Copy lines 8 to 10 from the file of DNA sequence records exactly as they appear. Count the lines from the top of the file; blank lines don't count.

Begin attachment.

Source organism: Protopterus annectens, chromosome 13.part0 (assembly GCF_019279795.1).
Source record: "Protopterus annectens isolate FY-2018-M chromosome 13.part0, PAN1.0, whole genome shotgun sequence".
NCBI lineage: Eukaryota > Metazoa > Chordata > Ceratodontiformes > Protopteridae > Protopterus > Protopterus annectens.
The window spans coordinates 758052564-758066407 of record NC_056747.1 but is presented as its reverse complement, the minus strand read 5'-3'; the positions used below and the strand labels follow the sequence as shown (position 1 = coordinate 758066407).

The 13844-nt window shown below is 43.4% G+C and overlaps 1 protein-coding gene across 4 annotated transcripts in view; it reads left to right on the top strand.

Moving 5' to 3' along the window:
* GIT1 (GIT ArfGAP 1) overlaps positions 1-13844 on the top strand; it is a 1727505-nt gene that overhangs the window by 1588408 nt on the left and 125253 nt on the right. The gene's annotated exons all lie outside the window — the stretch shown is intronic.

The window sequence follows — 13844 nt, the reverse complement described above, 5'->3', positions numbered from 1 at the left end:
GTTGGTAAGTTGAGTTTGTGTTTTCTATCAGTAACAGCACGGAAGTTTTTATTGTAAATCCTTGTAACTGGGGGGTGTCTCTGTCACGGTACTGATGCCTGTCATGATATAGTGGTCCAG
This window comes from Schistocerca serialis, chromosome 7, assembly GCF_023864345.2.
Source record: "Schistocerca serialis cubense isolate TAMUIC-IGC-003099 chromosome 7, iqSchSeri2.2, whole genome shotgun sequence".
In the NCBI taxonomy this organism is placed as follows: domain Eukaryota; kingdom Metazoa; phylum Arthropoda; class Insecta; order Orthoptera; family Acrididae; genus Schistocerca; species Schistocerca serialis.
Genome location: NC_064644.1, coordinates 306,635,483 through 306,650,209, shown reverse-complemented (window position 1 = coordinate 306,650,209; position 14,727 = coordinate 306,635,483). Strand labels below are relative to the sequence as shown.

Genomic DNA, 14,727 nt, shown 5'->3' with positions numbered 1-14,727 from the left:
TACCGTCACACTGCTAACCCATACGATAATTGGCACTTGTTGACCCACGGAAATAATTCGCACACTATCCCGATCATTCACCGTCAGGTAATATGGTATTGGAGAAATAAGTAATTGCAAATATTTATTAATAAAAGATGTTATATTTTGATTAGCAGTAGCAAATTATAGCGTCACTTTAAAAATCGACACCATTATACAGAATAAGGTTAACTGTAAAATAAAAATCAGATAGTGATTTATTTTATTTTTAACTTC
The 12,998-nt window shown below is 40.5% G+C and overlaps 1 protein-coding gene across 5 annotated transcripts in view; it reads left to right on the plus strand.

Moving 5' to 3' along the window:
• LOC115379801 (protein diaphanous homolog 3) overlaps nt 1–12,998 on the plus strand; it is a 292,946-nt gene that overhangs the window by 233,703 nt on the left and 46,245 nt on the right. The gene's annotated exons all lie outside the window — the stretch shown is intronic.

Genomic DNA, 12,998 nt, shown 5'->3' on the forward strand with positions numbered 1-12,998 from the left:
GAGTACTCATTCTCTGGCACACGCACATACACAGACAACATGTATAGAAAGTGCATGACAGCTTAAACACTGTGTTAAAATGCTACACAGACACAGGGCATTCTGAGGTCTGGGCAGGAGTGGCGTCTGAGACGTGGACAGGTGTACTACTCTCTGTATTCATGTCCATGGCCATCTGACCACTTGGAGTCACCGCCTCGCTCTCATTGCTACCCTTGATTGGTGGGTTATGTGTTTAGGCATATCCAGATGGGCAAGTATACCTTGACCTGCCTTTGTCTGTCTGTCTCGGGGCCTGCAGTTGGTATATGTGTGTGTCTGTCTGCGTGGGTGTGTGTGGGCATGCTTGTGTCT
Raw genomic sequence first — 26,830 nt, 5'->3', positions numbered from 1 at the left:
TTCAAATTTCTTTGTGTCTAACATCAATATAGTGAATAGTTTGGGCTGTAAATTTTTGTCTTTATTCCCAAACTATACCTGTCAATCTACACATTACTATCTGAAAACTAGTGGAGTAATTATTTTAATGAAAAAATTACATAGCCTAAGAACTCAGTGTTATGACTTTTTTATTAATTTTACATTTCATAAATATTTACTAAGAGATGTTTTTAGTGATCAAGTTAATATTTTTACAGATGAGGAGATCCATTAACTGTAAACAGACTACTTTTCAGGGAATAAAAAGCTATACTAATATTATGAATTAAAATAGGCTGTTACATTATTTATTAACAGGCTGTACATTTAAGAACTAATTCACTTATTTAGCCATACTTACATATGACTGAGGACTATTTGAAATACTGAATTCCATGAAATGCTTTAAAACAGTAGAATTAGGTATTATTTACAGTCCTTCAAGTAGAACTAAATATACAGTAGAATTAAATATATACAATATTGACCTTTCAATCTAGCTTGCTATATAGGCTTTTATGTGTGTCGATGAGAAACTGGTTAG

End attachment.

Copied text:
The window sequence follows — 13844 nt, the reverse complement described above, 5'->3', positions numbered from 1 at the left end:
GTTGGTAAGTTGAGTTTGTGTTTTCTATCAGTAACAGCACGGAAGTTTTTATTGTAAATCCTTGTAACTGGGGGGTGTCTCTGTCACGGTACTGATGCCTGTCATGATATAGTGGTCCAG
This window comes from Schistocerca serialis, chromosome 7, assembly GCF_023864345.2.